Evidence submitted to the Defence Select Committee argues that seven additional P-8 Poseidon aircraft should be acquired, bringing the total fleet to 16 aircraft.

Written evidence submitted by Air Vice-Marshal Andrew L Roberts (Retd) states that:

“SDSR 15 proposed that nine P-8 Poseidon MPA be acquired. At the time, the P-8 was the only MPA on the market capable of meeting the UK’s needs in a reasonable timescale.  Given the urgency of filling this acknowledged gap in the Defence Programme, the Government was undoubtedly justified in selecting that aircraft without going out to competition.

However, capable though the P-8 may be, the number of aircraft planned is undoubtedly inadequate to fulfil even the highest priority tasks likely to be assigned to the force in tension and hostilities.”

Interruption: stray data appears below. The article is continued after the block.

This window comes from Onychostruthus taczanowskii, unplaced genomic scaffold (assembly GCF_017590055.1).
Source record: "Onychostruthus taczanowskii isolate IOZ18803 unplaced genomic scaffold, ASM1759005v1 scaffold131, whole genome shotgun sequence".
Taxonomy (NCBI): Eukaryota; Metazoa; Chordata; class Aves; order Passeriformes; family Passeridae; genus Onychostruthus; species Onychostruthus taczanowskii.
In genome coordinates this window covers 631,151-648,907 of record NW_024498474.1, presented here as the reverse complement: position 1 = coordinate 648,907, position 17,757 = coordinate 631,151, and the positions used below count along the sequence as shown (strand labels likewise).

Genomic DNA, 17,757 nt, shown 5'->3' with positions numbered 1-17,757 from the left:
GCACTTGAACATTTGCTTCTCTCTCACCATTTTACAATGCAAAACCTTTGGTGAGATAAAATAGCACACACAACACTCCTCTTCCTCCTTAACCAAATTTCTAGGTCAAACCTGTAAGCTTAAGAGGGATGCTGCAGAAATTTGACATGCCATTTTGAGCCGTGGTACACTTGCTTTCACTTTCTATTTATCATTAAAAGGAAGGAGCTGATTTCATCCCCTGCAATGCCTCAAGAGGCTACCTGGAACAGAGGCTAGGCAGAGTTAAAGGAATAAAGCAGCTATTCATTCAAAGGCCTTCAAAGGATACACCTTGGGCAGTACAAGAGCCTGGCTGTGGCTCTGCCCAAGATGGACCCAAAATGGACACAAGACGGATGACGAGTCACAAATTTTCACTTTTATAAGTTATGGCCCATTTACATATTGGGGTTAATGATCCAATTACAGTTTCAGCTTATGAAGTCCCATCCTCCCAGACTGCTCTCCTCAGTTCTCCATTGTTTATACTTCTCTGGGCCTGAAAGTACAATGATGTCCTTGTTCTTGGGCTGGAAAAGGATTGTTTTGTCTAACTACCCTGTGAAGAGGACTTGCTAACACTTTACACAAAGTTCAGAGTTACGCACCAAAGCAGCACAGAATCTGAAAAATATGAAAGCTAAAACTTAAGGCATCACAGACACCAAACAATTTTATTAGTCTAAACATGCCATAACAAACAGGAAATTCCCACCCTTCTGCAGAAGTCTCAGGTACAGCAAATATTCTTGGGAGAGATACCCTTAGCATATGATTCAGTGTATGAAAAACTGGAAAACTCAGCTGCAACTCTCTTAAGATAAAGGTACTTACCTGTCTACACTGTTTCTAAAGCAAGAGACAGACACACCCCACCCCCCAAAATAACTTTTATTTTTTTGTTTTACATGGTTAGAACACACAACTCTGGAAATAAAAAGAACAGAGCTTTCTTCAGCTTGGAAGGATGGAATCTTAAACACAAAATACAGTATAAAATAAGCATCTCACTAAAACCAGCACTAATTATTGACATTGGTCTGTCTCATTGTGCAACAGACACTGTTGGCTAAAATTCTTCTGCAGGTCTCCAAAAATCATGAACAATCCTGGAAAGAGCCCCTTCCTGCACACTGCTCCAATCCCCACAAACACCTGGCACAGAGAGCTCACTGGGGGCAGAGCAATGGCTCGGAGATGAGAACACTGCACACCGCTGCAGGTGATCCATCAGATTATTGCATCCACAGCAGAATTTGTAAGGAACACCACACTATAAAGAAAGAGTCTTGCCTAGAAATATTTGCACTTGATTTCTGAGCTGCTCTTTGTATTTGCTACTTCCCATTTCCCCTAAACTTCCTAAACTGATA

The ten primary tasks for which MPA are likely to be required in peacetime, tension and hostilities are, according to the submission:

    1. Protection of the UK’s national strategic deterrent.
    1. Protection of naval forces – in particular, the new aircraft carriers.
    1. Protection against threats to commercial and other shipping, including counter-piracy.
    1. Surveillance of, and action against, threats to trans-continental under-sea communications cables.
    1. Protection of the UK EEZ (including oil rigs and shore facilities) against potential threats, assistance in counter-terrorism operations and, possibly, fishery protection post BREXIT.
    1. Protection of overseas territories, including the Falklands.
    1. Operations in such areas as the Caribbean in support of counter drug-running operations.
    1. Support to Special Forces.
    1. Gathering electronic, acoustic and photographic intelligence.